The first martyr to the cause of American liberty was Major General Joseph Warren (June 11, 1741 – June 17, 1775). The son of Joseph Warren and Mary Stevens, his father was a respected farmer. He enrolled in Harvard College, graduating in 1759, and then taught for about a year at Roxbury Latin. He then studied medicine and married 18-year-old heiress Elizabeth Hooten on September 6, 1764. She died in 1773, leaving him with four children: Elizabeth, Joseph, Mary, and Richard. Before his death in 1775, he was engaged to Mercy Scollay. Warren played a leading role in Patriot organizations in Boston during the early days of the American Revolution, eventually serving as President of the revolutionary Massachusetts Provincial Congress. Warren enlisted Paul Revere and William Dawes on April 18, 1775, to leave Boston and spread the alarm that the British garrison in Boston was setting out to raid the town of Concord and arrest rebel leaders John Hancock and Samuel Adams. Warren participated in the Battles of Lexington and Concord the following day – the opening engagements of the American Revolutionary War.
After the meeting of the Provincial congress at Concord in October 1774, Dr. Warren acted as chairman of the committee of safety, charged with the duty of organizing the militia and collecting military stores. As the 5th of March, 1775, drew near, several British officers were heard to declare that anyone who should dare to address the people in the Old South church on this occasion would surely lose his life. As soon as he heard of these threats, Dr. Warren solicited for himself the dangerous honor, and at the usual hour delivered a stirring oration upon "the baleful influence of standing armies in time of peace." The concourse in the church was so great that, when the orator arrived, every approach to the pulpit was "blocked up" and rather than elbow his way through the crowd, which might lead to some disturbance, he procured a ladder and climbed in through a large window at the back of the pulpit. About forty British officers were present, some of whom sat on the pulpit-steps, and sought to annoy the speaker with groans and hisses, but everything passed off quietly.
On Tuesday evening, the 18th April, 1775, observing the movements of the British troops, Dr. Warren dispatched William Dawes, by way of Roxbury, and Paul Revere, by way of Charlestown, to give the alarm to the people dwelling on the roads toward Concord. Next morning, on hearing the news of the firing at Lexington, he left his patients in charge of his pupil and assistant, William Eustis, and rode off to the scene of action. He seems to have attended a meeting of the committee of safety that morning at the Black Horse tavern in Menotomy (now Arlington), and there to have consulted with Gen. William Heath. By the time Lord Percy reached Menotomy on his retreat, Gen. Heath had assumed command of the militia, and the fighting there was perhaps the severest of the day. Dr. Warren kept his place near Heath, and a pin was struck from his head by a musket-ball. During the next six weeks he was indefatigable in urging on the military preparations of the New England colonies. At the meeting of the Provincial congress at Watertown, the 31st of May, he was unanimously chosen its president, and thus became chief executive officer of Massachusetts under this provisional government.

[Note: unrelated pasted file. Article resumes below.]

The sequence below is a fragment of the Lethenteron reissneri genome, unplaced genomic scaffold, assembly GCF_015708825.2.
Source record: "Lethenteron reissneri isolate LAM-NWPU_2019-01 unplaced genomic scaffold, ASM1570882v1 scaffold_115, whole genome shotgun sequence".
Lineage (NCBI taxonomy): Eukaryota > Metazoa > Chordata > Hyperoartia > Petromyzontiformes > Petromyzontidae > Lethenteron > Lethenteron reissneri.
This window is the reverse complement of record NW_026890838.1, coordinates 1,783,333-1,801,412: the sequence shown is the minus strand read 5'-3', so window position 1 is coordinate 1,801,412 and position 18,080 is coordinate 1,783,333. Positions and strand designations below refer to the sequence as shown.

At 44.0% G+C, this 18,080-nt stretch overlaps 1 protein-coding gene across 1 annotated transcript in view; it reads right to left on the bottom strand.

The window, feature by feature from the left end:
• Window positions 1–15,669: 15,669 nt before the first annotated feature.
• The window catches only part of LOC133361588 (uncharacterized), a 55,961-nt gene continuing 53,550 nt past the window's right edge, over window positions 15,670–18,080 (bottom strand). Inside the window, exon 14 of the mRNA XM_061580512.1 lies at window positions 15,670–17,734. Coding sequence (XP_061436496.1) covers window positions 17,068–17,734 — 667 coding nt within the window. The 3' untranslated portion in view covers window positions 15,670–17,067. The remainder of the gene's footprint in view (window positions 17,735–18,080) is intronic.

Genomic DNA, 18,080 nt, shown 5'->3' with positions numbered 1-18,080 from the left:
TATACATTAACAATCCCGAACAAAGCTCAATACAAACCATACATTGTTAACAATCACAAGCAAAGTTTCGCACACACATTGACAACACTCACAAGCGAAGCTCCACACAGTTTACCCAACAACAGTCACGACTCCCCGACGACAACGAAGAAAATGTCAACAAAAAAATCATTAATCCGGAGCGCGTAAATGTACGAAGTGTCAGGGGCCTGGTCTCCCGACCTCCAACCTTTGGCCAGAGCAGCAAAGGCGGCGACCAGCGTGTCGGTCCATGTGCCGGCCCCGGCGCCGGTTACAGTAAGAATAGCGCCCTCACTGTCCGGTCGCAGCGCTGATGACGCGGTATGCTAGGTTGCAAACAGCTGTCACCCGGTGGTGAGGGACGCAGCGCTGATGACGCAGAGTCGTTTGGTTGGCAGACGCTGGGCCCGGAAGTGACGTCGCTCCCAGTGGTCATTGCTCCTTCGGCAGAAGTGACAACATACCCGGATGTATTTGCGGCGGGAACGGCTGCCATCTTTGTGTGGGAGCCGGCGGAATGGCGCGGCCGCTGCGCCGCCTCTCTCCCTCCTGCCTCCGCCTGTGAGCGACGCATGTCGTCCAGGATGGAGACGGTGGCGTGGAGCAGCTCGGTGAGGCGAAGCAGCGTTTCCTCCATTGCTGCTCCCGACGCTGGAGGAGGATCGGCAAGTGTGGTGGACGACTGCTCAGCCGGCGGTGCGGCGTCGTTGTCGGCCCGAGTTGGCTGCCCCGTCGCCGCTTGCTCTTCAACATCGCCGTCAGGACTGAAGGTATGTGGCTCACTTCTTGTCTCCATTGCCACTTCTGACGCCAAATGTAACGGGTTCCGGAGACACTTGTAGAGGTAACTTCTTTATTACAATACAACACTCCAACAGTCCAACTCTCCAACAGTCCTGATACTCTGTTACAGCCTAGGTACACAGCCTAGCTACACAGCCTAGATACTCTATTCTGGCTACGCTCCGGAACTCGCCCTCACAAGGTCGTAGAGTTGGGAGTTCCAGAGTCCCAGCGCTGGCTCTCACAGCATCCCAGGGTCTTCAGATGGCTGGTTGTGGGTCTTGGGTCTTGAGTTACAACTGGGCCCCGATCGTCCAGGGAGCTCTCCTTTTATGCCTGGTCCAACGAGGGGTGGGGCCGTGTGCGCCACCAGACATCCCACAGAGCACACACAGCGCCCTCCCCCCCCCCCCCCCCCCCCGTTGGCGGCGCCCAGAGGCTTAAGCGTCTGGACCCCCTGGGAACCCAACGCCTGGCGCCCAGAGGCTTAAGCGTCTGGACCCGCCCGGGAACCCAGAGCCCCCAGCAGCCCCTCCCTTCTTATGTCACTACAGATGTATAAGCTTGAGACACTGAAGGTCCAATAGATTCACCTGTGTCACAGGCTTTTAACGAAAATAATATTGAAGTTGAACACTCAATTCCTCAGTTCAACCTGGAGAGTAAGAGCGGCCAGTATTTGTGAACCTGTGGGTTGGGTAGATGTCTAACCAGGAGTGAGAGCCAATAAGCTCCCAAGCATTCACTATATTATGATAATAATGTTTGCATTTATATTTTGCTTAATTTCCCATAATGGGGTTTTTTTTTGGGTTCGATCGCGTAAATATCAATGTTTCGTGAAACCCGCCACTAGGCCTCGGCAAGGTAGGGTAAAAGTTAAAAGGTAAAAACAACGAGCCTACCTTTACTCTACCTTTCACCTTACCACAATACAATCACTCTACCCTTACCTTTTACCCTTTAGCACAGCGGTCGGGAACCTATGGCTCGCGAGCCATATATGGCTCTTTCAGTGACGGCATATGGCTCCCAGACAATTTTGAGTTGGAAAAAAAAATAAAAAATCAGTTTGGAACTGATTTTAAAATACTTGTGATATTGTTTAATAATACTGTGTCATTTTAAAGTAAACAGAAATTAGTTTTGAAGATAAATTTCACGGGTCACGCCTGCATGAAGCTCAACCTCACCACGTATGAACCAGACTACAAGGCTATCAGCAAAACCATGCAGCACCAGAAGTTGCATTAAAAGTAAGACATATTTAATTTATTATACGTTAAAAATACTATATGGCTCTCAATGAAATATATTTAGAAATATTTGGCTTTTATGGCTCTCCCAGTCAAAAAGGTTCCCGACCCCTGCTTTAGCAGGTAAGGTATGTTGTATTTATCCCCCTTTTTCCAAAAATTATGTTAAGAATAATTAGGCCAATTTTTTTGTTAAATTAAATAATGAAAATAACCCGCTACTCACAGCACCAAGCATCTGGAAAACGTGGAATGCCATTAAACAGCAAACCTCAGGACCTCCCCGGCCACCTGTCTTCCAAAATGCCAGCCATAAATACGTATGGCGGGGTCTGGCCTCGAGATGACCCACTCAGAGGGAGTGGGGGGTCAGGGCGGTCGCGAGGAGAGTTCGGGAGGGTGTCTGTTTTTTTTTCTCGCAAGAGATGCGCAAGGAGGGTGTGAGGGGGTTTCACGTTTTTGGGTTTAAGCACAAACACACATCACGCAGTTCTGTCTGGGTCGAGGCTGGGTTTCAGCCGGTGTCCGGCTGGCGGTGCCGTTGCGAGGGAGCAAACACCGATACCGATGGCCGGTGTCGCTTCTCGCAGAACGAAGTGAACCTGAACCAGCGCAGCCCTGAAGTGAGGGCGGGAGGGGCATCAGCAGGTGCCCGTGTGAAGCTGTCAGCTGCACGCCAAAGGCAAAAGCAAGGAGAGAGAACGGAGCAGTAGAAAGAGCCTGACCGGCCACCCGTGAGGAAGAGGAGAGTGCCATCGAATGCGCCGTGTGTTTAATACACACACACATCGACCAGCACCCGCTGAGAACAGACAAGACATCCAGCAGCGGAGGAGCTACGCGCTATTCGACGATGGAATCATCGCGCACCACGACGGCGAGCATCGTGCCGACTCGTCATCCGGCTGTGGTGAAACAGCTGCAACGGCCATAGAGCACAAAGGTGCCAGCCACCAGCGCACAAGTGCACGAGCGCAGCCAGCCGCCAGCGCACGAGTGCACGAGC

Warren was commissioned as a major general by the Provincial Congress on June 14, 1775. Several days later, in the moments before the Battle of Bunker Hill, Warren arrived where the militia was forming and asked where the heaviest fighting would be; General Israel Putnam pointed to Breed's Hill. Warren volunteered to join the fighting as a private against the wishes of General Putnam and Colonel William Prescott, both of whom requested that he serve as their commander. Warren declined the command in the belief that Putnam and Prescott were more experienced with war. He was among those inspiring the men to hold rank against superior numbers. Warren was known to have repeatedly declared of the British: "These fellows say we won't fight! By Heaven, I hope I shall die up to my knees in blood!" He fought in the redoubt until out of ammunition and remained until the British made their third and final assault on the hill to give time for the militia to escape. He was killed instantly by a musket or pistol ball in the head by a British officer. The enemy stripped his body of clothing and he was bayoneted until unrecognizable, and then shoved into a shallow ditch and buried. His body was exhumed ten months after his death by his brothers and Paul Revere, who identified the remains by the artificial tooth he had placed in the jaw. His body was placed in the Granary Burying Ground and later (in 1825) in St. Paul's Church before finally being moved in 1855 to his family's vault in Forest Hills Cemetery.
General Gage reportedly said Warren's death was equal to the death of 500 men. It encouraged the revolutionary cause because it was viewed by many Americans as an act of martyrdom. His death, immortalized in John Trumbull's painting, “The Death of General Warren at the Battle of Bunker's Hill, June 17, 1775,” (see image below) galvanized the rebel forces.
At the time of Warren's death, his children were staying with his fiancée, Mercy Scollay, in Worcester as refugees from the Siege of Boston. She continued to look after them, gathering support for their education from John Hancock, Samuel Adams, Mercy Otis Warren, Benedict Arnold, and even the Continental Congress. He has been memorialized in the naming of many towns, counties, streets, and other locations in the United States, by statues, and in numerous other ways.